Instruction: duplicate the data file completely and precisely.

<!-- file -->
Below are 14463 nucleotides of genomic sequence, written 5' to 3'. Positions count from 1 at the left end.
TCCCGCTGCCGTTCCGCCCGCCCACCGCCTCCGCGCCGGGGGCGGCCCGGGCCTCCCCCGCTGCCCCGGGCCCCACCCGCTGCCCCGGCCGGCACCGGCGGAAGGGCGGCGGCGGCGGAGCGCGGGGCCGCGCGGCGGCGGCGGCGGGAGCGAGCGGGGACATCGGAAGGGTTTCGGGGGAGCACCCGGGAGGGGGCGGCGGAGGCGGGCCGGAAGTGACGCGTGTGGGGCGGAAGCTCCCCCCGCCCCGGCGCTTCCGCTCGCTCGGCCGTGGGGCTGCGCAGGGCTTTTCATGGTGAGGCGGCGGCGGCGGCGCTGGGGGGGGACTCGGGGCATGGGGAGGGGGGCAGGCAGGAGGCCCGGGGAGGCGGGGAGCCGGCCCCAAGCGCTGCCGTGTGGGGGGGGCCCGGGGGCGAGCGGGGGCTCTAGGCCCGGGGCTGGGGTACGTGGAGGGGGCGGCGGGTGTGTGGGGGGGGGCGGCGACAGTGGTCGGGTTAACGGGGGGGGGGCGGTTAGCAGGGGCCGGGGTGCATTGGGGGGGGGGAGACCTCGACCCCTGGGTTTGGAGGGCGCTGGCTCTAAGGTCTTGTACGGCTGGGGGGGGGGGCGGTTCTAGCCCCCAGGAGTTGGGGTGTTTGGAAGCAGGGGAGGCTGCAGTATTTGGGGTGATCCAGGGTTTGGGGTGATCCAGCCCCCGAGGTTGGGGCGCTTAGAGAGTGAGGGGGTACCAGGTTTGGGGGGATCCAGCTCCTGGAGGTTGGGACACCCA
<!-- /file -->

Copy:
Below are 14463 nucleotides of genomic sequence, written 5' to 3'. Positions count from 1 at the left end.
TCCCGCTGCCGTTCCGCCCGCCCACCGCCTCCGCGCCGGGGGCGGCCCGGGCCTCCCCCGCTGCCCCGGGCCCCACCCGCTGCCCCGGCCGGCACCGGCGGAAGGGCGGCGGCGGCGGAGCGCGGGGCCGCGCGGCGGCGGCGGCGGGAGCGAGCGGGGACATCGGAAGGGTTTCGGGGGAGCACCCGGGAGGGGGCGGCGGAGGCGGGCCGGAAGTGACGCGTGTGGGGCGGAAGCTCCCCCCGCCCCGGCGCTTCCGCTCGCTCGGCCGTGGGGCTGCGCAGGGCTTTTCATGGTGAGGCGGCGGCGGCGGCGCTGGGGGGGGACTCGGGGCATGGGGAGGGGGGCAGGCAGGAGGCCCGGGGAGGCGGGGAGCCGGCCCCAAGCGCTGCCGTGTGGGGGGGGCCCGGGGGCGAGCGGGGGCTCTAGGCCCGGGGCTGGGGTACGTGGAGGGGGCGGCGGGTGTGTGGGGGGGGGCGGCGACAGTGGTCGGGTTAACGGGGGGGGGGCGGTTAGCAGGGGCCGGGGTGCATTGGGGGGGGGGAGACCTCGACCCCTGGGTTTGGAGGGCGCTGGCTCTAAGGTCTTGTACGGCTGGGGGGGGGGGCGGTTCTAGCCCCCAGGAGTTGGGGTGTTTGGAAGCAGGGGAGGCTGCAGTATTTGGGGTGATCCAGGGTTTGGGGTGATCCAGCCCCCGAGGTTGGGGCGCTTAGAGAGTGAGGGGGTACCAGGTTTGGGGGGATCCAGCTCCTGGAGGTTGGGACACCCA